Cervical dysplasia is precancerous change in the lining cells of the cervix of the uterus. The condition is caused by infection with infection by the human papillomavirus (HPV). However, certain other factors are also known to play a role in contracting this disease. HPV infection is common in the general population. The presence of cervical dysplasia does not mean you have cervical cancer. But the cells could lead to cancer if they are not treated.
There are typically no symptoms of cervical dysplasia. Occasionally, abnormal bleeding may occur. However, in the absence of symptoms, the cell changes are invisible to the naked eye and are usually found during a regular Pap test.
HPV is usually passed from person to person during sexual contact such as vaginal intercourse, anal intercourse, or oral sex. But it also can be transmitted by any skin-to-skin contact with an infected person. Once established, the virus is capable of spreading from one part of the body to another, including the cervix. In most cases, the immune system eliminates HPV and clears the infection. But in some women, the infection persists and leads to cervical dysplasia.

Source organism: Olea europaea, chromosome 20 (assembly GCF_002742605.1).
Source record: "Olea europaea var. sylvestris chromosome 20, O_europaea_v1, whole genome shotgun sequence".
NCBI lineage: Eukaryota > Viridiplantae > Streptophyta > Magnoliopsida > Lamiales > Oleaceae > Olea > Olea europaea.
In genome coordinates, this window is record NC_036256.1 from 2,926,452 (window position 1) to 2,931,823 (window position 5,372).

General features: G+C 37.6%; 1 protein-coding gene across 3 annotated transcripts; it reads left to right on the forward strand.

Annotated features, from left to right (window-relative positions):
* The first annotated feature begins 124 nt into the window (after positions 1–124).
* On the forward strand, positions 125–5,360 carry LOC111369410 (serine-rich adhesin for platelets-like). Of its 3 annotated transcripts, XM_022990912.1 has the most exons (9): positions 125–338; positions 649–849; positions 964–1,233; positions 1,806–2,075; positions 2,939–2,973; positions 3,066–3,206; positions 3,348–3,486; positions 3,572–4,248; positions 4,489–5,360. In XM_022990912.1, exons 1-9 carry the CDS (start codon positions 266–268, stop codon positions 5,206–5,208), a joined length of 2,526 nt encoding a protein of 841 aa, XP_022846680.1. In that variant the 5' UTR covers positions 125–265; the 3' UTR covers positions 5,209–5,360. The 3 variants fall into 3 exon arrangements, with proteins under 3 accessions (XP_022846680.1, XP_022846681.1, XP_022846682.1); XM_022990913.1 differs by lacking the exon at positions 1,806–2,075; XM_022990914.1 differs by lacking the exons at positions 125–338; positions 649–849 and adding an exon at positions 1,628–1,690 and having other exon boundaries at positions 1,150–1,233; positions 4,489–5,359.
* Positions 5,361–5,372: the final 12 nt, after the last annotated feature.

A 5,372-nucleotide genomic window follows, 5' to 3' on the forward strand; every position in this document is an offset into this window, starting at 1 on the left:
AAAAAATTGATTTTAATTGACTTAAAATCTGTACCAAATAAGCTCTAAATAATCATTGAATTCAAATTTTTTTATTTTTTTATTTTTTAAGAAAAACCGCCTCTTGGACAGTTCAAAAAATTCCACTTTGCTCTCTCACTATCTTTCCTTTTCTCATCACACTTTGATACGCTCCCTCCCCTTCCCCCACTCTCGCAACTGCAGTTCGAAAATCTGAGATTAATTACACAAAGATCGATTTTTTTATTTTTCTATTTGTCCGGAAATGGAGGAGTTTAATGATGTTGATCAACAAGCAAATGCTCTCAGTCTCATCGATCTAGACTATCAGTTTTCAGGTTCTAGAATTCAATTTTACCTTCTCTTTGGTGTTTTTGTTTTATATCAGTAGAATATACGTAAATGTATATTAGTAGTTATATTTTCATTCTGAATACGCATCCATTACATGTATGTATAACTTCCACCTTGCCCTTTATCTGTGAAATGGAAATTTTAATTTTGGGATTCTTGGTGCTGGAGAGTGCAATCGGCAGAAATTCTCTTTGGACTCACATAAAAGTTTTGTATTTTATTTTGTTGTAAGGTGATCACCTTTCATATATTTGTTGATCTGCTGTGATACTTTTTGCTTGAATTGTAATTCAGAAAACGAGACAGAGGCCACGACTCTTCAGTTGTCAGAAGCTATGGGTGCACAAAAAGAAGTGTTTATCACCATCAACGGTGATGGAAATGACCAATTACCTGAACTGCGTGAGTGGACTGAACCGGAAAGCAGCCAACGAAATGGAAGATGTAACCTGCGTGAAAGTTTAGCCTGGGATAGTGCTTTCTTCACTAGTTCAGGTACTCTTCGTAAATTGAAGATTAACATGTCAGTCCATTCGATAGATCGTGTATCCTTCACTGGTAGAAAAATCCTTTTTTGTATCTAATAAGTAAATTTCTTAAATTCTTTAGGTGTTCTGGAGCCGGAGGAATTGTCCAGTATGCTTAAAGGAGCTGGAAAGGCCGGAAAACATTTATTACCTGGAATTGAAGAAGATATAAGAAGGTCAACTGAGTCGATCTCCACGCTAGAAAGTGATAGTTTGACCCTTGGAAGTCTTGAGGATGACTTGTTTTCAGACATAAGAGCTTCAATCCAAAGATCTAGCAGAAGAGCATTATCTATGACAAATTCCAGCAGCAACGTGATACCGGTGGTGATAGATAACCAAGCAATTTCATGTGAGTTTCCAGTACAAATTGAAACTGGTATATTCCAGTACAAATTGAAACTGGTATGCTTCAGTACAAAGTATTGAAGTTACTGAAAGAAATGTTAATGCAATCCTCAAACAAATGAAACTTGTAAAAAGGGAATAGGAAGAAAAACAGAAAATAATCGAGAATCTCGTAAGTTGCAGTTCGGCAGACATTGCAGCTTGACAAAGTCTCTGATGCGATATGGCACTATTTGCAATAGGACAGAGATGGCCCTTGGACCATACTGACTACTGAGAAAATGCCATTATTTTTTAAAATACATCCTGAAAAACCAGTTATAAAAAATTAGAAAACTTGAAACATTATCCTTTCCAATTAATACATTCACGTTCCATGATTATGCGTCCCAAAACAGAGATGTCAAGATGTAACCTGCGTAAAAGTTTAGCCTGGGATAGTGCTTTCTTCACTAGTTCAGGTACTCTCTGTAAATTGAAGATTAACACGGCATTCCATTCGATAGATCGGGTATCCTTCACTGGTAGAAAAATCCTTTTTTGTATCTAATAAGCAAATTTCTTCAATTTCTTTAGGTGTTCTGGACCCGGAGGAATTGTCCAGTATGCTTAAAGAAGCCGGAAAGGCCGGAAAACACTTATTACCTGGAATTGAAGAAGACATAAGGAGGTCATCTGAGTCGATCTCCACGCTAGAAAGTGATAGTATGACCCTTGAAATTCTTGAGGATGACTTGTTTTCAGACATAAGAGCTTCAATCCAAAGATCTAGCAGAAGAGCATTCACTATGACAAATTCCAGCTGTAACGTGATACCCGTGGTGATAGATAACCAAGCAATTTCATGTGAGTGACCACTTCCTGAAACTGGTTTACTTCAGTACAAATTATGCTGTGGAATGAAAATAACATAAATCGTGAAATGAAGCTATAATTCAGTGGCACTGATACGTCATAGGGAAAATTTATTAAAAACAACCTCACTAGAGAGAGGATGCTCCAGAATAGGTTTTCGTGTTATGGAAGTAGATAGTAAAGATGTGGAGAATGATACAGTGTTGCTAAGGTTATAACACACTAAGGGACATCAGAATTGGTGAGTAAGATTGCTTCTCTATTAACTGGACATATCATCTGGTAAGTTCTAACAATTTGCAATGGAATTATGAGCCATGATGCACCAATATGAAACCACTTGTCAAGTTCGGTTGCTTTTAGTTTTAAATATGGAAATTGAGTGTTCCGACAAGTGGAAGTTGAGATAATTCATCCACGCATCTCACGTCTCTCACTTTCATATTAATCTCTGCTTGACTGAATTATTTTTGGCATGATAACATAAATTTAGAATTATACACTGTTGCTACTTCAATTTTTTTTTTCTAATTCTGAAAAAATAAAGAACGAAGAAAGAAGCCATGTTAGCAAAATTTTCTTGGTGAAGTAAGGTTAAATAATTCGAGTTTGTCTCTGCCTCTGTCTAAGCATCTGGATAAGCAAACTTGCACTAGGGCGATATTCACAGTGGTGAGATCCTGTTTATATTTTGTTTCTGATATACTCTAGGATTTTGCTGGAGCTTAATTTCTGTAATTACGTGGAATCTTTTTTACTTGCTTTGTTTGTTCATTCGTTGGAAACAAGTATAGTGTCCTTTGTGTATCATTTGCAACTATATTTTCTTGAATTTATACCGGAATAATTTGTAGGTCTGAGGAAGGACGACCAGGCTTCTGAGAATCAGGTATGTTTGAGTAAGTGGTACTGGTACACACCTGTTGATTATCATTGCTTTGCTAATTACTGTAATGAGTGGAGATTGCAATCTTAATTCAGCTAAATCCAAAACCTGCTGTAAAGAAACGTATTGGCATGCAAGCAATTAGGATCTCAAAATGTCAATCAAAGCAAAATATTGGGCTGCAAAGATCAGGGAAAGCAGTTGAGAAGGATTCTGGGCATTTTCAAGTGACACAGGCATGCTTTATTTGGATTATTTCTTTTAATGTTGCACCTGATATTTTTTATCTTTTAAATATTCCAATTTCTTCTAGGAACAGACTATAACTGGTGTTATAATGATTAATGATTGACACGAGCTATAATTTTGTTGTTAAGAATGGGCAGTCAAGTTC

The treatment of cervical dysplasia depends on many different factors, including the severity of the condition and the age of the patient. For mild cervical dysplasia, often only continued monitoring with repeat Pap tests is needed. For older women with mild cervical dysplasia, usually no treatment is needed unless mild cervical dysplasia has persisted for two years, progressed to moderate or severe cervical dysplasia, or there are other medical problems.
The procedures used for the treatment of cervical dysplasia include – cryosurgery, laser surgery, and electrocauterization.